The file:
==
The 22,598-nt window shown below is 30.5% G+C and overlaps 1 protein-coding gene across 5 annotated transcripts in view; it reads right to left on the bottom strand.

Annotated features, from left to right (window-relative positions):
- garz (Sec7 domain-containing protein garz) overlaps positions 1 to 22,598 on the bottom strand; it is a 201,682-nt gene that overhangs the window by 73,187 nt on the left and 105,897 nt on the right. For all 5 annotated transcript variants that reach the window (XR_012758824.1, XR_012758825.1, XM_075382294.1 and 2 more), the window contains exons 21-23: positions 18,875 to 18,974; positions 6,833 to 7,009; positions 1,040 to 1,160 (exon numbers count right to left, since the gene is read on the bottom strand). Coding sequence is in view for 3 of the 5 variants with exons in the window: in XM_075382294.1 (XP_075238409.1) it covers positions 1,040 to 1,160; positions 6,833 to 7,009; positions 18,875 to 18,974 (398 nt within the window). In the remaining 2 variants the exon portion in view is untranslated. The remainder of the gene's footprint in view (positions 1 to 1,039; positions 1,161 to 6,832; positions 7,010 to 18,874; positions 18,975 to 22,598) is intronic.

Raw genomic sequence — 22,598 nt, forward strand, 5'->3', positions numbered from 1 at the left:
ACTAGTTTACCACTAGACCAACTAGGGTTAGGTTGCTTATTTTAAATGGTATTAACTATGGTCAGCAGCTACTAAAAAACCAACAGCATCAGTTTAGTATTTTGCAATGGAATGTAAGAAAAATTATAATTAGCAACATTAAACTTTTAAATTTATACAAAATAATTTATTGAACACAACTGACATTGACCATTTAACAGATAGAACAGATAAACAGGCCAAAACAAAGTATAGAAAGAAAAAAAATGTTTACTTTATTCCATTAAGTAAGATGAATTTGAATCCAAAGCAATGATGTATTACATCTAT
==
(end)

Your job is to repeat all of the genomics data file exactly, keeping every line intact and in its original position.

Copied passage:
The 22,598-nt window shown below is 30.5% G+C and overlaps 1 protein-coding gene across 5 annotated transcripts in view; it reads right to left on the bottom strand.

Annotated features, from left to right (window-relative positions):
- garz (Sec7 domain-containing protein garz) overlaps positions 1 to 22,598 on the bottom strand; it is a 201,682-nt gene that overhangs the window by 73,187 nt on the left and 105,897 nt on the right. For all 5 annotated transcript variants that reach the window (XR_012758824.1, XR_012758825.1, XM_075382294.1 and 2 more), the window contains exons 21-23: positions 18,875 to 18,974; positions 6,833 to 7,009; positions 1,040 to 1,160 (exon numbers count right to left, since the gene is read on the bottom strand). Coding sequence is in view for 3 of the 5 variants with exons in the window: in XM_075382294.1 (XP_075238409.1) it covers positions 1,040 to 1,160; positions 6,833 to 7,009; positions 18,875 to 18,974 (398 nt within the window). In the remaining 2 variants the exon portion in view is untranslated. The remainder of the gene's footprint in view (positions 1 to 1,039; positions 1,161 to 6,832; positions 7,010 to 18,874; positions 18,975 to 22,598) is intronic.

Raw genomic sequence — 22,598 nt, forward strand, 5'->3', positions numbered from 1 at the left:
ACTAGTTTACCACTAGACCAACTAGGGTTAGGTTGCTTATTTTAAATGGTATTAACTATGGTCAGCAGCTACTAAAAAACCAACAGCATCAGTTTAGTATTTTGCAATGGAATGTAAGAAAAATTATAATTAGCAACATTAAACTTTTAAATTTATACAAAATAATTTATTGAACACAACTGACATTGACCATTTAACAGATAGAACAGATAAACAGGCCAAAACAAAGTATAGAAAGAAAAAAAATGTTTACTTTATTCCATTAAGTAAGATGAATTTGAATCCAAAGCAATGATGTATTACATCTAT